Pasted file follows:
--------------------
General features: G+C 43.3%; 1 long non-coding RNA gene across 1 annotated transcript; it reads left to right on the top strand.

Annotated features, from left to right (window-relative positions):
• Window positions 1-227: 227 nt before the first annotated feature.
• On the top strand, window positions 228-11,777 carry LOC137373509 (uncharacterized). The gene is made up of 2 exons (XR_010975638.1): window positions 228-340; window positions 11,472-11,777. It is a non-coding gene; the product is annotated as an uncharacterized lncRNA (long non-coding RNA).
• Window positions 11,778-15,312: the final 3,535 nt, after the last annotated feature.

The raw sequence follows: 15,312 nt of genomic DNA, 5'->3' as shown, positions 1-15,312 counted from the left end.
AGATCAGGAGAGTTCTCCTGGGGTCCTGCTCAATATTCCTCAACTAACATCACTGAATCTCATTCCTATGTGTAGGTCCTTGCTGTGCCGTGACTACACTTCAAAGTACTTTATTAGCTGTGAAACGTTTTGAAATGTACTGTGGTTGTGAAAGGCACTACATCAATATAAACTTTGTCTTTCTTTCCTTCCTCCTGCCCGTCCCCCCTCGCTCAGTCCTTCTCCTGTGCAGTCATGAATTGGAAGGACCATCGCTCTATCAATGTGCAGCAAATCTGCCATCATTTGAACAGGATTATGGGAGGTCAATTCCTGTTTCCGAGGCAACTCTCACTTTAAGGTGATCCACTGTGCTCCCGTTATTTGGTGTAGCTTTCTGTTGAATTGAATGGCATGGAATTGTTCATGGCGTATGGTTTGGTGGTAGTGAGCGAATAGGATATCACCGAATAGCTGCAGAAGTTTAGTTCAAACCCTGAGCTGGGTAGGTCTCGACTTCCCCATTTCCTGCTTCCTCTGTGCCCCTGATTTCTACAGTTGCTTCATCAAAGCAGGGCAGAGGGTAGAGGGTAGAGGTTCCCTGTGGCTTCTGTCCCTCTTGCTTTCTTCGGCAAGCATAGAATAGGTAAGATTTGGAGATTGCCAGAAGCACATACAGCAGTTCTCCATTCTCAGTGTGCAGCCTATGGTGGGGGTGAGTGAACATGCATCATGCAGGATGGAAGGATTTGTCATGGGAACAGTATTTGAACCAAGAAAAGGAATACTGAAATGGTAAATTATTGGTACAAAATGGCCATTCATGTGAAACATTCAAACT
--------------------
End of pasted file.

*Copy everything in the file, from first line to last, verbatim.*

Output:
General features: G+C 43.3%; 1 long non-coding RNA gene across 1 annotated transcript; it reads left to right on the top strand.

Annotated features, from left to right (window-relative positions):
• Window positions 1-227: 227 nt before the first annotated feature.
• On the top strand, window positions 228-11,777 carry LOC137373509 (uncharacterized). The gene is made up of 2 exons (XR_010975638.1): window positions 228-340; window positions 11,472-11,777. It is a non-coding gene; the product is annotated as an uncharacterized lncRNA (long non-coding RNA).
• Window positions 11,778-15,312: the final 3,535 nt, after the last annotated feature.

The raw sequence follows: 15,312 nt of genomic DNA, 5'->3' as shown, positions 1-15,312 counted from the left end.
AGATCAGGAGAGTTCTCCTGGGGTCCTGCTCAATATTCCTCAACTAACATCACTGAATCTCATTCCTATGTGTAGGTCCTTGCTGTGCCGTGACTACACTTCAAAGTACTTTATTAGCTGTGAAACGTTTTGAAATGTACTGTGGTTGTGAAAGGCACTACATCAATATAAACTTTGTCTTTCTTTCCTTCCTCCTGCCCGTCCCCCCTCGCTCAGTCCTTCTCCTGTGCAGTCATGAATTGGAAGGACCATCGCTCTATCAATGTGCAGCAAATCTGCCATCATTTGAACAGGATTATGGGAGGTCAATTCCTGTTTCCGAGGCAACTCTCACTTTAAGGTGATCCACTGTGCTCCCGTTATTTGGTGTAGCTTTCTGTTGAATTGAATGGCATGGAATTGTTCATGGCGTATGGTTTGGTGGTAGTGAGCGAATAGGATATCACCGAATAGCTGCAGAAGTTTAGTTCAAACCCTGAGCTGGGTAGGTCTCGACTTCCCCATTTCCTGCTTCCTCTGTGCCCCTGATTTCTACAGTTGCTTCATCAAAGCAGGGCAGAGGGTAGAGGGTAGAGGTTCCCTGTGGCTTCTGTCCCTCTTGCTTTCTTCGGCAAGCATAGAATAGGTAAGATTTGGAGATTGCCAGAAGCACATACAGCAGTTCTCCATTCTCAGTGTGCAGCCTATGGTGGGGGTGAGTGAACATGCATCATGCAGGATGGAAGGATTTGTCATGGGAACAGTATTTGAACCAAGAAAAGGAATACTGAAATGGTAAATTATTGGTACAAAATGGCCATTCATGTGAAACATTCAAACT